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Legends – Studio Jewelry by Emily Cobb at the Philadelphia Art Alliance


Four laboratory mice escaped Emily Cobb’s imagination, exited the lab with a rope held aloft by blue balloons, and turned into a neckpiece. The rope wraps around the wearer’s neck, and the balloons sit like a stand-up collar. Emily begins the mice’s story: Four mice unaccounted for. One wire cage destroyed. Several ripped lab gloves found on table. Window ajar. Visitors to her exhibition, Legends, are encouraged to complete the tale. She provides blank books for that purpose, one for each piece of her exquisite, miniature sculptural jewelry, on display at the Philadelphia Art Alliance through Dec. 10, 2012. Visitors can also add their stories on her tumblr site, using one of the monitors provided.

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Emily Cobb ‘Oak Tree Mouse’ neckpiece (2010) photopolymer, nylon, stainless steel

Another mouse jumped under a lily pad, and turned into a ring. When worn, the mouse appears in the palm of the hand, while his tail loops over a finger and around the lily pad, which sits above the fingers. These fairy tales come to life, unfolding around necks, fingers and ears, are cast primarily in colored nylon and photopolymers, from molds generated by three-dimensional, computer-ailed design (CAD). CAD is widely used by architects and engineers, as well as in medicine, the film industry and in video gaming. For Cobb, it is just another tool, even if it is an amazing one. The true distinction of her jewelry is her fluid and quirky imagination and her sensitivity to how her tiny, narrative figures interact with human anatomy.

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Emily Cobb ‘Lily Pad Mouse’ ring (2010) nylon

While her jewelry begins with fables and invented folk tales, their embodiment is highly attuned to the relationship of the neck and collarbones, the way a crown-like head-piece sits on the wearer’s shoulders and surrounds her head, and the manner in which a large ring affects the movement of the hand.  The extraordinary neckpiece, The Bowed Horse: Untied, appears to be a ribbon tied into a soft bow around the neck, as an air-borne horse gallops behind the wearer’s head, the horse’s head and front legs appearing on her left, unravel into ribbon, as do the hind-quarters, visible to her right. It has the dynamism associated with the many horses, beloved of Baroque sculptors, that leap from fountains in cities across Europe, from Rome to Moscow (and across the U.S. well).

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Emily Cobb ‘The Bowed Horse: Untied’ neckpiece (2011) nylon

I suspect Cobb enjoys netskuke, the carved toggles which Japanese men slipped under their belts to hold pouches or boxes they used in lieu of pockets. They, too, are tiny sculptures, often narrative in nature, and designed to be comfortable in the palm of the hand. Cobb is part of perhaps the second or third generation of trained jewelers who have consciously rejected the notion of jewelry as a form of dowery or conspicuous wealth. Instead they work with everyday materials, from paper, plastic and rubber to wood, steel wire and found objects. Some also reject the decorative traditions of jewelry, creating un-conventional work that disrupts or restricts, rather than adorns the wearer’s body and clothing. This form of art jewelry is more visible in Europe than in the U.S.. I remember cases of jewelry in the Stedelijk Museum, Amsterdam, alongside painting, sculpture, and other work from the permanent collection. Cobb received her MFA from Tyler School of Art, which has one of the best jewelry departments in the country.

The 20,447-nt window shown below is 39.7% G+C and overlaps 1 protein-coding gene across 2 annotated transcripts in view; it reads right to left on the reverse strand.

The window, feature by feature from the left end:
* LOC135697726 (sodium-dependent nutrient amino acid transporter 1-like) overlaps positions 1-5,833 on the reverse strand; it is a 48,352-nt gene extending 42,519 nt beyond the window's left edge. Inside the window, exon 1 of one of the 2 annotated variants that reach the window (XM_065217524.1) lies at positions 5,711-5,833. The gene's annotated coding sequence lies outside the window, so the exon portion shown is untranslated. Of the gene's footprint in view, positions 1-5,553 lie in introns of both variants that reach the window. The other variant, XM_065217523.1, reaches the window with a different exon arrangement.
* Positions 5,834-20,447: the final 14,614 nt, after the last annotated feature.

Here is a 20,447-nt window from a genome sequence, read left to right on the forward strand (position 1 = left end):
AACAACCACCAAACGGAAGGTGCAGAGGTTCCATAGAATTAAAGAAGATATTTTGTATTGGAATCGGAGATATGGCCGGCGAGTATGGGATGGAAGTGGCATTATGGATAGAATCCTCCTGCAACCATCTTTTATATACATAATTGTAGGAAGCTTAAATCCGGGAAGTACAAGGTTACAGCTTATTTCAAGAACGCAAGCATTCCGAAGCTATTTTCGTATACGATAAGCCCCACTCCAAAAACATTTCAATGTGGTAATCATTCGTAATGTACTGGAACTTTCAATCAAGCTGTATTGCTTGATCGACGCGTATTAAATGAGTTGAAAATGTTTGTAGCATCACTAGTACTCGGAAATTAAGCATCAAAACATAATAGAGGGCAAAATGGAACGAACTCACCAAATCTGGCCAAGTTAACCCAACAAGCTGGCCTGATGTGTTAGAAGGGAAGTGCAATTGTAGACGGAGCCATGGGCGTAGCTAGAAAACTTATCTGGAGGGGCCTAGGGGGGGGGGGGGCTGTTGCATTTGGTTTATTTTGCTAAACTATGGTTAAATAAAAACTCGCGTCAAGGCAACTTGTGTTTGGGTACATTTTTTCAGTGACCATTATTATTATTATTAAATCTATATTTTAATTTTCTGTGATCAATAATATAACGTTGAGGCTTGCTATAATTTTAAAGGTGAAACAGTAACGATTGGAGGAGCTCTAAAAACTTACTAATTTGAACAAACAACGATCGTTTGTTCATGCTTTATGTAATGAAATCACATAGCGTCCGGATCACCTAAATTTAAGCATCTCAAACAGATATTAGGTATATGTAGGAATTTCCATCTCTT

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Emily Cobb ‘The Elk with Antlers That Never Stopped Growing’ (2010) headpiece, glass-filed nylon, photopolymer and gypsum

My personal favorite is Ursula’s Envy: The Diagnosis, a small, pink octopus that curls so it can sit at the entrance to the auditory canal, framed by the earlobe. I happen to like octopuses, but I also find it delightful that a piece of jewelry was designed to be worn in a place normally associated only with medical devices. The octopus’ story begins The X-rays surprise the doctor but confirm Ursula’s own suspicion: her inner ear is also half octopus.  A four-year-old visitor named Lucy had her own story that began Once upon a goat in a faraway land there lived a baby, baby baby snail with a big, big brother … Lucy managed to insert a wolf into the story. But all ended well: They explained the wolf is dead and they ate him for supper. The End.

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Emily Cobb ‘Ursula’s Envy: The Diagnosis’ (2011) earpiece, photopolymer and silicone